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Document Abstract
Published: 2015

Listening to women and girls diplaced to urban Afghanistan

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Growing numbers of internally displaced people (IDPs) live  in  informal  settlements  in  major  Afghan  urban  centres. Compared with other Afghans they are more likely to be non-literate, to have lower rates of school enrolment, to live in larger households (but with lower household  incomes),  to  be  unemployed  and  to  be  highly food insecure.

There is insufficient understanding of and response to the needs of youth, and particularly vulnerable females, displaced to urban areas.  This report presents findings of research in three informal settlements in Jalalabad, Kabul and Kandahar which was commissioned by the Norwegian  Refugee  Council  and  researched  by  The  Liaison  Office  (TLO),  an  Afghan  non-governmental  organisation.

The   study   confirmed   earlier   findings   about   the impacts  for  IDPs  of  living  in  poor  urban  settlements,  characterised by inadequate and crowded accommodation,   insufficient   water   and   sanitation facilities,  extreme  food  insecurity  and  inability  to  get education or employment.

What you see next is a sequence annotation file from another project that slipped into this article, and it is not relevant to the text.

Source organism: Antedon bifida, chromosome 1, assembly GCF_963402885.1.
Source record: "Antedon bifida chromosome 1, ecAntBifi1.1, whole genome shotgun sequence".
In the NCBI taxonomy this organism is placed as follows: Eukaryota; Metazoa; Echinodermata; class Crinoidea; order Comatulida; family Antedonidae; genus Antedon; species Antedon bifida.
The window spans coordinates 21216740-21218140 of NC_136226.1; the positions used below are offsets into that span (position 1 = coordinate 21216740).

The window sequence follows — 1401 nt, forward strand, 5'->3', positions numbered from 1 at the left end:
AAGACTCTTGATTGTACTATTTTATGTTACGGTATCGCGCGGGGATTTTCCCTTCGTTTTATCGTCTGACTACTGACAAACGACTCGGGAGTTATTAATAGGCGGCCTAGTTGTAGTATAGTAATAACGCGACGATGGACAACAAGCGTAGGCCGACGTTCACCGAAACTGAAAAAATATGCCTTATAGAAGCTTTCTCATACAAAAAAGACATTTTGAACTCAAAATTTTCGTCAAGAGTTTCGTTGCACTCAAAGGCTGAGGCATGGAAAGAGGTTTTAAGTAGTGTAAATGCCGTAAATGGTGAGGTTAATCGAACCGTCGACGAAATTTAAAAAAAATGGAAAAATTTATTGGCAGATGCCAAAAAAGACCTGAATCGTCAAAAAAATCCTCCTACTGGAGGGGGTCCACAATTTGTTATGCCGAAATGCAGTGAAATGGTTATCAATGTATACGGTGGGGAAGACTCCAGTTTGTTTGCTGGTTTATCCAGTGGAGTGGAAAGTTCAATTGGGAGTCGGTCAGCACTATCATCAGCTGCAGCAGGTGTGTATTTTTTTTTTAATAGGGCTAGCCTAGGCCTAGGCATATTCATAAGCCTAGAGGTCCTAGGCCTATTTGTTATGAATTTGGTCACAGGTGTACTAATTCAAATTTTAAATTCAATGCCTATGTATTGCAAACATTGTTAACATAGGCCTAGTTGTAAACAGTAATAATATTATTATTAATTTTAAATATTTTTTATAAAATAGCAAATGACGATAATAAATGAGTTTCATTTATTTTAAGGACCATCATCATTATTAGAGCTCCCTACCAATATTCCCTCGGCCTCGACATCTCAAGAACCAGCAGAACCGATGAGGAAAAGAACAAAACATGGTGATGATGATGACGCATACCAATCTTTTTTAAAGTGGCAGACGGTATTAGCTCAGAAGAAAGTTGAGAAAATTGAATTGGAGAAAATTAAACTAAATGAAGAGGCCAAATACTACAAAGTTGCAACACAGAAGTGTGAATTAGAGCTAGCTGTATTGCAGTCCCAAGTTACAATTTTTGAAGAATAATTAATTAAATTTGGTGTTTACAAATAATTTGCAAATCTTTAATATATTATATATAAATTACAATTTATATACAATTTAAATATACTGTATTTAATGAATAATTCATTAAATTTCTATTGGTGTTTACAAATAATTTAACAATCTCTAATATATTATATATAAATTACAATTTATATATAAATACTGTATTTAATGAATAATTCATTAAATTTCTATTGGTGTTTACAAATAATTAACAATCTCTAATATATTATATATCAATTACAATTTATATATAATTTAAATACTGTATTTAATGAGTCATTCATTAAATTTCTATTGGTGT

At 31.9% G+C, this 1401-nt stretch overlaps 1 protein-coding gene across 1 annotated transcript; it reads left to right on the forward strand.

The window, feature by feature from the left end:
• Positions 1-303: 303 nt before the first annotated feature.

The  findings  of  the  research  break  new  ground, confounding   the   common   assumption   that   urban   women and girls should be more able – in a supposedly more secure and progressive urban environment with a  concentration  of  service  providers  –  to  access  services and employment and social opportunities than prior to their displacement.

This   research   found   the   opposite,   showing   that  displacement    places    women    and    children    at    disproportionate  risk,  living  with  fewer  freedoms  and  opportunities  than  those  they  enjoyed  in  their  natal  villages  or  when  living  in  Pakistan  or  Iran.  Evidence  gathered shows that displaced females face significant enhanced    gendered    constraints    to    accessing    education,   health   and   employment   opportunities.   They  have  lost  freedoms,  social  capital  and  networks  they  may  have  previously  enjoyed.  The  controlling  tendencies of their male kin, and their propensity to violence, are enhanced by their own desperation.

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Authors

S. Schmeidl; D. Tyler

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